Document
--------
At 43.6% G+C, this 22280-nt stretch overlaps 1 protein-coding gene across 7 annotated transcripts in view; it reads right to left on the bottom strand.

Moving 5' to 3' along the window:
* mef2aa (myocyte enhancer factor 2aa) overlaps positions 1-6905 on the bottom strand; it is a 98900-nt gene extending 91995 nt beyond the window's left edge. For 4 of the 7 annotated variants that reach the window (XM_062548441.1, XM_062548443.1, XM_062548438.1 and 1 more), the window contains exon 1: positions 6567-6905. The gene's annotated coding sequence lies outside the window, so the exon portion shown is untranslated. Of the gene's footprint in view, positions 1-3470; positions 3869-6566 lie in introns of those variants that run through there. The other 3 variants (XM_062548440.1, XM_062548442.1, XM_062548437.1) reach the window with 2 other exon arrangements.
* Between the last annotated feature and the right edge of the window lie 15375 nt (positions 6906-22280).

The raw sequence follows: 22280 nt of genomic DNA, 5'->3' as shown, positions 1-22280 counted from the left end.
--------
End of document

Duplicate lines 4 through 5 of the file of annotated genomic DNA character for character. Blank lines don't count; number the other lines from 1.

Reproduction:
* Between the last annotated feature and the right edge of the window lie 15375 nt (positions 6906-22280).

The raw sequence follows: 22280 nt of genomic DNA, 5'->3' as shown, positions 1-22280 counted from the left end.